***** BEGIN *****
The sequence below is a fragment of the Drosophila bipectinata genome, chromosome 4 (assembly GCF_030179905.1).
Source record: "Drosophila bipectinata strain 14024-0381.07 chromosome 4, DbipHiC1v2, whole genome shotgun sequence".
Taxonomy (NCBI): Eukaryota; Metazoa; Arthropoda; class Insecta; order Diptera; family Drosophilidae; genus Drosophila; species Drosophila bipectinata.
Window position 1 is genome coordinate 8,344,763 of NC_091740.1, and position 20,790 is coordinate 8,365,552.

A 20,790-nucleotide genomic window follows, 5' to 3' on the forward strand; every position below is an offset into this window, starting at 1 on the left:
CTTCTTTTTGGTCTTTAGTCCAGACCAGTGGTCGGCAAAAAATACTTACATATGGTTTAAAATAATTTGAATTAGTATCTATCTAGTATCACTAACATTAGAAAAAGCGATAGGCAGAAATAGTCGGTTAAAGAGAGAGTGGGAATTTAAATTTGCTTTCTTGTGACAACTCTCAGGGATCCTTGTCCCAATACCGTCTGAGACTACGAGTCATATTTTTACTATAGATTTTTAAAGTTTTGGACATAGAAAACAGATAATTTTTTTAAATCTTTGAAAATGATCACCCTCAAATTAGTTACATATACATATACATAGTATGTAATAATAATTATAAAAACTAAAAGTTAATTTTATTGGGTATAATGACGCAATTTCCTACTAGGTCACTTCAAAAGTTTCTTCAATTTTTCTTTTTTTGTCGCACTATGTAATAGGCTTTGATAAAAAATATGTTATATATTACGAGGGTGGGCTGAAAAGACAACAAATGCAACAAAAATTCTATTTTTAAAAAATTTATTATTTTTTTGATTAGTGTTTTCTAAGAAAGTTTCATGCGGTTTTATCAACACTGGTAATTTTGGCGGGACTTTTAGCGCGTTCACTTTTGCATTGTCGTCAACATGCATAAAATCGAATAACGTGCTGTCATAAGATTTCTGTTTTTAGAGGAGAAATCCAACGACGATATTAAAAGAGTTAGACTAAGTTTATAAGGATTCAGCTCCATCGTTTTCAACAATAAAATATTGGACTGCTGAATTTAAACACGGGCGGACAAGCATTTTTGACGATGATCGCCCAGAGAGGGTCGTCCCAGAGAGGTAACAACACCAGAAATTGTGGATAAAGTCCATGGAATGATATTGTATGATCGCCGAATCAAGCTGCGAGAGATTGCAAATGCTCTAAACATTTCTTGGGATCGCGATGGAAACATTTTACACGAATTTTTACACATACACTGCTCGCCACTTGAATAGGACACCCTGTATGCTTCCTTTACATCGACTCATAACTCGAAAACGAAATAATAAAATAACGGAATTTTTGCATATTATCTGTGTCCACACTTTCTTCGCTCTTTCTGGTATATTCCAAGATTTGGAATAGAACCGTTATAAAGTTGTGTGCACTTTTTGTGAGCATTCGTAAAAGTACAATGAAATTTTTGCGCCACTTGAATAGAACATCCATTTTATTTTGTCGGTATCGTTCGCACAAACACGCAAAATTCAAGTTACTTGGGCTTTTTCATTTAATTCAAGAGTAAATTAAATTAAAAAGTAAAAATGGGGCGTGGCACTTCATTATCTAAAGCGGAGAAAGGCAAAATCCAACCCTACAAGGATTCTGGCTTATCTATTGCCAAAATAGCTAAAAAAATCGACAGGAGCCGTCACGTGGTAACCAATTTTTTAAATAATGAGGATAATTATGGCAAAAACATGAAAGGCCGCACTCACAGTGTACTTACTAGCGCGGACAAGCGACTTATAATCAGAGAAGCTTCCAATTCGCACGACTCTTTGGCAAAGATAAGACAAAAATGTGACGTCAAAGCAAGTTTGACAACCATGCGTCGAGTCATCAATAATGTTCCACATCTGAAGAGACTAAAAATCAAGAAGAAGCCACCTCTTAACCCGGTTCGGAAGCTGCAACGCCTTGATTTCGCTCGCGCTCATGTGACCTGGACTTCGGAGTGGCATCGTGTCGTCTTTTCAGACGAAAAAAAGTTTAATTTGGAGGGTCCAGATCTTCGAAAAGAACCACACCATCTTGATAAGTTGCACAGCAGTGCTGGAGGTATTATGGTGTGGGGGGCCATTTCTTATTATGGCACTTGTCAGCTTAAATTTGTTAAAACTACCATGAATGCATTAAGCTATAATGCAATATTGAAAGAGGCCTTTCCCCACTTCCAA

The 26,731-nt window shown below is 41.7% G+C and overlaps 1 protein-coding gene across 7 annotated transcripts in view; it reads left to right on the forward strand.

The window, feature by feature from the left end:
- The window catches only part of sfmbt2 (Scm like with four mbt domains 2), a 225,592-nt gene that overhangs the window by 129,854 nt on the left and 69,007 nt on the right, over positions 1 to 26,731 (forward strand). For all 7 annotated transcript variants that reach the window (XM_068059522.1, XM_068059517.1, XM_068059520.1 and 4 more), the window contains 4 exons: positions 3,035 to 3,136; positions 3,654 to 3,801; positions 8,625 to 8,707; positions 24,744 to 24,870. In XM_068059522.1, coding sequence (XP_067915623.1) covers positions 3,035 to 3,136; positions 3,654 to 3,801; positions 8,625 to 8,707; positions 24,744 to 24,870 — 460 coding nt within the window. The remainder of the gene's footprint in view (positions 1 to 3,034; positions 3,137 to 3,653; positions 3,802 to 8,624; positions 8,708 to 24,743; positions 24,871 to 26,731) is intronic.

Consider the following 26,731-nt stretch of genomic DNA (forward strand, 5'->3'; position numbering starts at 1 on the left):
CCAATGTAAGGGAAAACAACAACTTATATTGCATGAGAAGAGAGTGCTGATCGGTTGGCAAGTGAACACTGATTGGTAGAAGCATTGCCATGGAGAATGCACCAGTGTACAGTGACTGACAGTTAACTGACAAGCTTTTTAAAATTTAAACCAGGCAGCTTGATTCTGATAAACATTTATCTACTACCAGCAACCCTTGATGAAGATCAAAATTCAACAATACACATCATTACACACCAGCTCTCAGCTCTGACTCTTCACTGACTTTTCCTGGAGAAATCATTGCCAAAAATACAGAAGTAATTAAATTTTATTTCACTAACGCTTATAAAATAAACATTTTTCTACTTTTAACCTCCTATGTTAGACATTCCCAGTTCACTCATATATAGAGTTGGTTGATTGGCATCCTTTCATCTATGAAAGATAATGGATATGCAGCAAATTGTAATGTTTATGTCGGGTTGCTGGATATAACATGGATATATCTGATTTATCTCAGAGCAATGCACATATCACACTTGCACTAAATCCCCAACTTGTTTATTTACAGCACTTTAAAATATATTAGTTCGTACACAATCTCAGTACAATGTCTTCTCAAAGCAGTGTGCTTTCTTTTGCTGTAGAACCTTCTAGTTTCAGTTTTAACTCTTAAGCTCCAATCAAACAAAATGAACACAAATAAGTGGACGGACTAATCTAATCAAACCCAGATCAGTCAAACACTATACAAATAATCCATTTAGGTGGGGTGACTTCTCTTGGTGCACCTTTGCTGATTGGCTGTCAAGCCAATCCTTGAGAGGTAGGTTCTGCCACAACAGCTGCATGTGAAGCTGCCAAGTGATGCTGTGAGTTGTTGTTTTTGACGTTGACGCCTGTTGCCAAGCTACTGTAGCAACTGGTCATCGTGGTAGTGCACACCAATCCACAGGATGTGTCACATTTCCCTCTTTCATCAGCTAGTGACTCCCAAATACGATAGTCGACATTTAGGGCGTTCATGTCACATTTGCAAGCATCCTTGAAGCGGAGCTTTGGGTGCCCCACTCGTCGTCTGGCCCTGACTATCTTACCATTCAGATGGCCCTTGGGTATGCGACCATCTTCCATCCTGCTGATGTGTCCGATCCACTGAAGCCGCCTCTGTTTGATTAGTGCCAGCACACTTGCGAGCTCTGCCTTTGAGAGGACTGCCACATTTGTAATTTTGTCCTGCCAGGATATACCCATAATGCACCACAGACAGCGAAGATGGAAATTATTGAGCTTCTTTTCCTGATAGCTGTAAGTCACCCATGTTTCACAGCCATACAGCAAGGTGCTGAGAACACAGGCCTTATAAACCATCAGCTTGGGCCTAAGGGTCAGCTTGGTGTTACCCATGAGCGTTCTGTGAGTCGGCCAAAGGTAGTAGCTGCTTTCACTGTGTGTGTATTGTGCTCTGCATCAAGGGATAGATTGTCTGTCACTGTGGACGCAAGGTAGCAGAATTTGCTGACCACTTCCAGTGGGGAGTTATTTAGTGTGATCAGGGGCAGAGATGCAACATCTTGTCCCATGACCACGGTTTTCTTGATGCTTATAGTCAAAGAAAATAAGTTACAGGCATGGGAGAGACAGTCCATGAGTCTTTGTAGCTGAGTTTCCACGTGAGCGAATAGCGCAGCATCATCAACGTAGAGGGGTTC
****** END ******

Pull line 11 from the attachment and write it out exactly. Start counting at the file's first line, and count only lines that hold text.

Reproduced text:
CCAATGTAAGGGAAAACAACAACTTATATTGCATGAGAAGAGAGTGCTGATCGGTTGGCAAGTGAACACTGATTGGTAGAAGCATTGCCATGGAGAATGCACCAGTGTACAGTGACTGACAGTTAACTGACAAGCTTTTTAAAATTTAAACCAGGCAGCTTGATTCTGATAAACATTTATCTACTACCAGCAACCCTTGATGAAGATCAAAATTCAACAATACACATCATTACACACCAGCTCTCAGCTCTGACTCTTCACTGACTTTTCCTGGAGAAATCATTGCCAAAAATACAGAAGTAATTAAATTTTATTTCACTAACGCTTATAAAATAAACATTTTTCTACTTTTAACCTCCTATGTTAGACATTCCCAGTTCACTCATATATAGAGTTGGTTGATTGGCATCCTTTCATCTATGAAAGATAATGGATATGCAGCAAATTGTAATGTTTATGTCGGGTTGCTGGATATAACATGGATATATCTGATTTATCTCAGAGCAATGCACATATCACACTTGCACTAAATCCCCAACTTGTTTATTTACAGCACTTTAAAATATATTAGTTCGTACACAATCTCAGTACAATGTCTTCTCAAAGCAGTGTGCTTTCTTTTGCTGTAGAACCTTCTAGTTTCAGTTTTAACTCTTAAGCTCCAATCAAACAAAATGAACACAAATAAGTGGACGGACTAATCTAATCAAACCCAGATCAGTCAAACACTATACAAATAATCCATTTAGGTGGGGTGACTTCTCTTGGTGCACCTTTGCTGATTGGCTGTCAAGCCAATCCTTGAGAGGTAGGTTCTGCCACAACAGCTGCATGTGAAGCTGCCAAGTGATGCTGTGAGTTGTTGTTTTTGACGTTGACGCCTGTTGCCAAGCTACTGTAGCAACTGGTCATCGTGGTAGTGCACACCAATCCACAGGATGTGTCACATTTCCCTCTTTCATCAGCTAGTGACTCCCAAATACGATAGTCGACATTTAGGGCGTTCATGTCACATTTGCAAGCATCCTTGAAGCGGAGCTTTGGGTGCCCCACTCGTCGTCTGGCCCTGACTATCTTACCATTCAGATGGCCCTTGGGTATGCGACCATCTTCCATCCTGCTGATGTGTCCGATCCACTGAAGCCGCCTCTGTTTGATTAGTGCCAGCACACTTGCGAGCTCTGCCTTTGAGAGGACTGCCACATTTGTAATTTTGTCCTGCCAGGATATACCCATAATGCACCACAGACAGCGAAGATGGAAATTATTGAGCTTCTTTTCCTGATAGCTGTAAGTCACCCATGTTTCACAGCCATACAGCAAGGTGCTGAGAACACAGGCCTTATAAACCATCAGCTTGGGCCTAAGGGTCAGCTTGGTGTTACCCATGAGCGTTCTGTGAGTCGGCCAAAGGTAGTAGCTGCTTTCACTGTGTGTGTATTGTGCTCTGCATCAAGGGATAGATTGTCTGTCACTGTGGACGCAAGGTAGCAGAATTTGCTGACCACTTCCAGTGGGGAGTTATTTAGTGTGATCAGGGGCAGAGATGCAACATCTTGTCCCATGACCACGGTTTTCTTGATGCTTATAGTCAAAGAAAATAAGTTACAGGCATGGGAGAGACAGTCCATGAGTCTTTGTAGCTGAGTTTCCACGTGAGCGAATAGCGCAGCATCATCAACGTAGAGGGGTTC